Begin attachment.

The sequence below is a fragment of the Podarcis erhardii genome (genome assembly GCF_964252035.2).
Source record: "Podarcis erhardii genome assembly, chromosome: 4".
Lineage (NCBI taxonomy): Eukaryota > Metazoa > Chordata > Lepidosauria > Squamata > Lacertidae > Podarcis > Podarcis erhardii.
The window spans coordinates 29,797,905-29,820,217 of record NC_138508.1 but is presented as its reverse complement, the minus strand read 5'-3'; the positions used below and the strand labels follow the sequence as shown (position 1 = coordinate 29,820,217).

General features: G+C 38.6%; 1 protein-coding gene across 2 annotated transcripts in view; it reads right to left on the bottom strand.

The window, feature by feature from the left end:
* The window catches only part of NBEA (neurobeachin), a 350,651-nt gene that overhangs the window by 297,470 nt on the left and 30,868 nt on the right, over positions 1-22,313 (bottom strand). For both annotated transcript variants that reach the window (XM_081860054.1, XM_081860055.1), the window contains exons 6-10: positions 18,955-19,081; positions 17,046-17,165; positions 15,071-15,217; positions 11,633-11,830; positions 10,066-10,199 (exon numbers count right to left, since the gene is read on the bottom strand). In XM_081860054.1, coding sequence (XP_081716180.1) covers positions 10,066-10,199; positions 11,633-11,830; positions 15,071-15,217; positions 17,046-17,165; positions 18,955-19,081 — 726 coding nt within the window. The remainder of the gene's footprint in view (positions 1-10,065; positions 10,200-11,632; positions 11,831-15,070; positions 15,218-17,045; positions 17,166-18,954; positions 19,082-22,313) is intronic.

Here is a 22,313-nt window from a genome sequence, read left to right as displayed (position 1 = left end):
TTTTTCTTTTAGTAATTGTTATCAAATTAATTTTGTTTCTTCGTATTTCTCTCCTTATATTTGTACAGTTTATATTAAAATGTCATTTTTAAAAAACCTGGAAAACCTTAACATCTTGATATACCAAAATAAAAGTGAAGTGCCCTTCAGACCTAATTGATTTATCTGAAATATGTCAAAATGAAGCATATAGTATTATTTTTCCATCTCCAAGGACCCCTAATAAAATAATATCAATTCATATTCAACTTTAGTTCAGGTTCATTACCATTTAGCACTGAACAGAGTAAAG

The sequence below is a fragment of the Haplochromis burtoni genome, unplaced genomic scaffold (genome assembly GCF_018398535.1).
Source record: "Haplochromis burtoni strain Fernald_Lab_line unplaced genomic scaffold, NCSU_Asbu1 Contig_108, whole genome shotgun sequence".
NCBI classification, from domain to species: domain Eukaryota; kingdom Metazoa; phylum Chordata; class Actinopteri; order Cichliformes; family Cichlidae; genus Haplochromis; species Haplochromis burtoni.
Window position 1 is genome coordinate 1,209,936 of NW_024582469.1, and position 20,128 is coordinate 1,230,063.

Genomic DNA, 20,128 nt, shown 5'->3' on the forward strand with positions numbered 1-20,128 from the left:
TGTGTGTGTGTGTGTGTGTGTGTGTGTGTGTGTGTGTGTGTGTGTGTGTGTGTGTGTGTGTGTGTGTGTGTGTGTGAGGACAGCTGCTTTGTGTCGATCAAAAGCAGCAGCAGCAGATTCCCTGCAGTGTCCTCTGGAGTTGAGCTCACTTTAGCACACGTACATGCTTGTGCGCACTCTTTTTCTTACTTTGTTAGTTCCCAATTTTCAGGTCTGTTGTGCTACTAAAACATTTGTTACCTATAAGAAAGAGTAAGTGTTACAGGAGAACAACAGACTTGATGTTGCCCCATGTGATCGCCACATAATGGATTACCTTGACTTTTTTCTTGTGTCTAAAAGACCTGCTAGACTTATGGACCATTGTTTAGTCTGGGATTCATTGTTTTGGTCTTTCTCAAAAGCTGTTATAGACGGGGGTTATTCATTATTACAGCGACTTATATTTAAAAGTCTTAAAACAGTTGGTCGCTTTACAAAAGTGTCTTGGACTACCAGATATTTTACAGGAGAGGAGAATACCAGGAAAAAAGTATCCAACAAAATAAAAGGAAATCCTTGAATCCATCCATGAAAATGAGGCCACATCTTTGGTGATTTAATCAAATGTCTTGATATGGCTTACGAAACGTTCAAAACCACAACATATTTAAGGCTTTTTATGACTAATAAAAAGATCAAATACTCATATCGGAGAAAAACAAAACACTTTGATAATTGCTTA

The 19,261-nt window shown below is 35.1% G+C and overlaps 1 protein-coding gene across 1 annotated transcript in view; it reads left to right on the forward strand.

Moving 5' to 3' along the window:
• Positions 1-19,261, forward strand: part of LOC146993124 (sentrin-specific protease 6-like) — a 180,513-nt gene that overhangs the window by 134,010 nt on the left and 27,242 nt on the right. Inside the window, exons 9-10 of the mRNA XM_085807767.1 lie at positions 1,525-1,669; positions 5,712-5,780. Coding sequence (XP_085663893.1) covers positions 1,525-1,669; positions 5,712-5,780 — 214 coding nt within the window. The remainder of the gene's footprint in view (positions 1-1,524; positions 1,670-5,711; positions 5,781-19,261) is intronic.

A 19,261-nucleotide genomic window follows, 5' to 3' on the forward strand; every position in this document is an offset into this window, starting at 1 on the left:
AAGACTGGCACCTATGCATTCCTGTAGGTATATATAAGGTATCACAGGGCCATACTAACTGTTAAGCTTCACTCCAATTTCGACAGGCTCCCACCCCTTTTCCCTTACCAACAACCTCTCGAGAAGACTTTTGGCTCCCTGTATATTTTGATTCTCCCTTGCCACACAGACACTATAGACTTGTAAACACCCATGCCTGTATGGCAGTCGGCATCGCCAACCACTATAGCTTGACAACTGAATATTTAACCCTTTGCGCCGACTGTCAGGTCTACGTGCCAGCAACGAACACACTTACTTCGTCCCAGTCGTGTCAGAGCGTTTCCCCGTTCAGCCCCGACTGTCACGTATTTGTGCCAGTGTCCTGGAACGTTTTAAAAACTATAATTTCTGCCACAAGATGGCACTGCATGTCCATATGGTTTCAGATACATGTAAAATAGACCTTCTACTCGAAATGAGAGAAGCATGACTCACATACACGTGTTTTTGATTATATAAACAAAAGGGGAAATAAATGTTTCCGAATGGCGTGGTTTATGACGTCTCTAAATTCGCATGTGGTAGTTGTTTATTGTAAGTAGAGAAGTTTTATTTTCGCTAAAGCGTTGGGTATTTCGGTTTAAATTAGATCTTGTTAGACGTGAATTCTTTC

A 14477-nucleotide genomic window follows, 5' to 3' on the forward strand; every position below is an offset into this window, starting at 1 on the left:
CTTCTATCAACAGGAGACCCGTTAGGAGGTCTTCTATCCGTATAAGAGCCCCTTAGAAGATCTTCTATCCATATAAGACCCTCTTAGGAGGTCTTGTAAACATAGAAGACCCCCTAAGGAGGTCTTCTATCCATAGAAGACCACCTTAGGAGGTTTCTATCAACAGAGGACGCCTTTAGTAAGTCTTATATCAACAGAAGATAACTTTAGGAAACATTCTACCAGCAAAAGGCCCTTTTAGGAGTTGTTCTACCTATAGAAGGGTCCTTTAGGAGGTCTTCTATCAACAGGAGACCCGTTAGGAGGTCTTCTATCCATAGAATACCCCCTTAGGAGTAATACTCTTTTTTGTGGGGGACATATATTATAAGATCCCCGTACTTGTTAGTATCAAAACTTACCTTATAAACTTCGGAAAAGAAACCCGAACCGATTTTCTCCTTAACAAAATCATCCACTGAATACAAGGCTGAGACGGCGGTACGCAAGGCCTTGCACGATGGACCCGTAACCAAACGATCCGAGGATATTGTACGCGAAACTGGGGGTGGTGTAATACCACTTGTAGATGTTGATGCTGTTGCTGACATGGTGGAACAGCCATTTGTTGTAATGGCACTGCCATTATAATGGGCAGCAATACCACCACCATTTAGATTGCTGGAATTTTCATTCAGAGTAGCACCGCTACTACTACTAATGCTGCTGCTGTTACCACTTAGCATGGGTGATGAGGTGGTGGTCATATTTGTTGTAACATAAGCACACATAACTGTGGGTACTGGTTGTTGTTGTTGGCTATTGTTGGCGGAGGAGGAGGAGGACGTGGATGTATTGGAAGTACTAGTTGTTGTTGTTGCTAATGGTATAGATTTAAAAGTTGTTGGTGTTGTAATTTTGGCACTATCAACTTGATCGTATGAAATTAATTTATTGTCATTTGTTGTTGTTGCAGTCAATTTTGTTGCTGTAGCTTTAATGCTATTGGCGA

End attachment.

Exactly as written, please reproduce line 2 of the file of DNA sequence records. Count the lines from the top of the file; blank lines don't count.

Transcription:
Source record: "Podarcis erhardii genome assembly, chromosome: 4".